"Haydn Go Seek"

Posted by AJ Harbison at 5:35 am

I was reminded again by this article a few days ago that the bicentennial of Franz Josef Haydn’s death is coming up this May–he died May 31st, 1809. (The article, written by Fred Sanders, appeared on Scriptorium Daily, the blog of Biola University’s Torrey Honors Institute.) The best line from the article: “Start listening now so you’ll be ready for the big Haydn go seek party.” Sanders mentions that Haydn’s oratorio The Creation was the first piece of music to be studied as a text in the Torrey program and goes on to describe how the students study and analyze it. (My younger brother is a current Torrey student; I wonder if he’s gotten to that point of the curriculum yet?)

The article got me thinking about how little of Haydn’s music I know. Much of his work falls into the movement of Classical composition known as “Böoring” to modern listeners; but I decided that as a composer myself, I should at least make the acquaintance of some of his greater pieces.

So I shall set myself this goal: listen to three major Haydn works, at least twice apiece, during the month of April. One of them will be The Creation, since I was so inspired by Sanders’ article. Now I set you, my loyal readers, this goal: suggest for me what the other two works should be–and/or recommend recordings of those or of The Creation that you particularly enjoy. I know that many of my readers may not have a lot of experience in Haydn’s music; but maybe you can do some research on your own! So, dear readers, bring on your suggestions, and I’ll write about ’em here in a later post!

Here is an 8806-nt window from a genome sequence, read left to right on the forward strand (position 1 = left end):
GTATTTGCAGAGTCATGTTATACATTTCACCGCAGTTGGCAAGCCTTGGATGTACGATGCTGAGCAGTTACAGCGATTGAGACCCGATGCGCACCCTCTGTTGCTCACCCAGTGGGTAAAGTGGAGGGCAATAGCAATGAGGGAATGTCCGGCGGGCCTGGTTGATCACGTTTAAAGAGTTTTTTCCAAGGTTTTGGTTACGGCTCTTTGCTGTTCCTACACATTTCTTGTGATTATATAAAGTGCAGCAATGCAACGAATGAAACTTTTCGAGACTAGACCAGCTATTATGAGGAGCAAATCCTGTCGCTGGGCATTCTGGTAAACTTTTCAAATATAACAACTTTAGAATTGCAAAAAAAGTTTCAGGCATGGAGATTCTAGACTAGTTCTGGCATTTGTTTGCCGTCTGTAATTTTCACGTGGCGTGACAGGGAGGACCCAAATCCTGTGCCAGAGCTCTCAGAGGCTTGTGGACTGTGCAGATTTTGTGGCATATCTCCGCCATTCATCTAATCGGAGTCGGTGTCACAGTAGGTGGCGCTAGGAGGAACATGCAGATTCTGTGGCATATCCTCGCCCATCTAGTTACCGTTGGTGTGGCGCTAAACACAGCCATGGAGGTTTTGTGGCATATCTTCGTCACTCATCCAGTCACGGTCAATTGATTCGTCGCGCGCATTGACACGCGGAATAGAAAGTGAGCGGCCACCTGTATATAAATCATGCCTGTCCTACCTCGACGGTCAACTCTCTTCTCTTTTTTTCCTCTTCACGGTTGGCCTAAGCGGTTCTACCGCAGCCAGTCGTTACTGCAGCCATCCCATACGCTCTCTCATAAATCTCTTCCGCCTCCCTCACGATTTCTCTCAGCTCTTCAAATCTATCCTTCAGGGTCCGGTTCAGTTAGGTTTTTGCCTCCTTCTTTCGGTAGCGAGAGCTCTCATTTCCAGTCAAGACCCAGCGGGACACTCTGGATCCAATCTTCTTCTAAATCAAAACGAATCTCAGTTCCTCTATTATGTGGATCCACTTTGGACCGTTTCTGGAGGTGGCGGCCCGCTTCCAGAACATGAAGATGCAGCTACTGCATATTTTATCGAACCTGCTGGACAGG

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    Darth_Harbison on 04.02.2009

    Actually, the way that Torrey works is that there’s two separate but equal (and similar curriculums) . . . I won’t go into the boring details, but essentially half of the students do one and half of them do the other. While there is a lot of overlap, the musical pieces are not any of the texts that overlap (the curriculum in which the music is studied contains most of Torrey’s music majors). So, unfortunately, I will never get to that point in the curriculum, unless they change things.

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